Humanities graduates possess a unique set of transferable skills, are capable of working across disciplines and adept at finding solutions to complex problems.
“A humanities degree has two great values. First, it gives students a deeper understanding of society, culture and people and develops the skills needed to thrive in an ever-changing global environment,’’ says Professor James Carson, Head of Griffith University’s School of Humanities, Languages and Social Science.
“But it is also the perfect degree for the knowledge economy that will define future employment because a humanities degree delivers those core skills that creative and entrepreneurial employers are looking for: the ability to find and synthesize information, the ability to create new knowledge, to think critically and creatively and to communicate new knowledge effectively.”
Indeed, a new report by Deloitte Access Economics about the value of humanities echoes this sentiment.
It identifies more than 30 technical skills that may be acquired in a humanities degree including “quantitative analysis skills, policy development, software use and foreign language skills. Precisely because of their diversity, and not being common to all degrees, these skills can be difficult to neatly summarise but are nevertheless highly valued by employers.”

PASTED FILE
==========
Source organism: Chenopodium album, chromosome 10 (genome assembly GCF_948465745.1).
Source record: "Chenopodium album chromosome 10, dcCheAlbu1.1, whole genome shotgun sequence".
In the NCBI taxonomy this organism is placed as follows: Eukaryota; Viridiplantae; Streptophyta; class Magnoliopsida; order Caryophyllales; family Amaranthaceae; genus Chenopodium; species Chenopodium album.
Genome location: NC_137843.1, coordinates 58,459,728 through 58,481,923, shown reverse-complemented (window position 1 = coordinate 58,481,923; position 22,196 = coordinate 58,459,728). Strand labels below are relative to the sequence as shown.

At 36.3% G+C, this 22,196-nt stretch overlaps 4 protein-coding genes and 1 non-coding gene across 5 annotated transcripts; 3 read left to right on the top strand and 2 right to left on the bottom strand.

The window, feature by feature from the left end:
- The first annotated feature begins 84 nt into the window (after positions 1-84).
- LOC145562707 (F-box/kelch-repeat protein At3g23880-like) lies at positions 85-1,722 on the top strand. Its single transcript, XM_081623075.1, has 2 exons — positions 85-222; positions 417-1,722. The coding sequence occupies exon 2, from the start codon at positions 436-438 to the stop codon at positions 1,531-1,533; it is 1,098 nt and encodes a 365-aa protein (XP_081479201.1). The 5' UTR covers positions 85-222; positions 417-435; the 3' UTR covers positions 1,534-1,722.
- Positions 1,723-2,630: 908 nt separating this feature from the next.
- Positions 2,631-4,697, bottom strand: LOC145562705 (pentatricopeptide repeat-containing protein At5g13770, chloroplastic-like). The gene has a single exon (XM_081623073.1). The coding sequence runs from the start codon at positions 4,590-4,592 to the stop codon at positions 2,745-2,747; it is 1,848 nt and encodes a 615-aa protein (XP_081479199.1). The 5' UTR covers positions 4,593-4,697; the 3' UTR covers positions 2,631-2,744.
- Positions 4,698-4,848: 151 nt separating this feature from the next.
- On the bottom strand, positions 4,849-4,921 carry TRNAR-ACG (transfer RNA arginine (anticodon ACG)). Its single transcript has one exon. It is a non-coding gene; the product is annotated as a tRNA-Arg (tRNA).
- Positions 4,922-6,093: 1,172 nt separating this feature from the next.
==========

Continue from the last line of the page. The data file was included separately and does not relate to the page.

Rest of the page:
Griffith’s suite of humanities degrees cover a diverse range of areas. Students can complement their professional interests with study in sociology, security studies, politics, international and literary studies, creative writing, Islam/West relations, Indigenous studies, languages and history.
“What you’ll get from studying humanities is knowledge that will serve for the rest of your life and what we really need for a healthy, functioning democracy in Australia is informed citizens, says lecturer Associate Professor Halim Rane.
“This is really the graduate of the future, someone who is informed, who is ready to be able to occupy a position where they make a meaningful, constructive contribution.”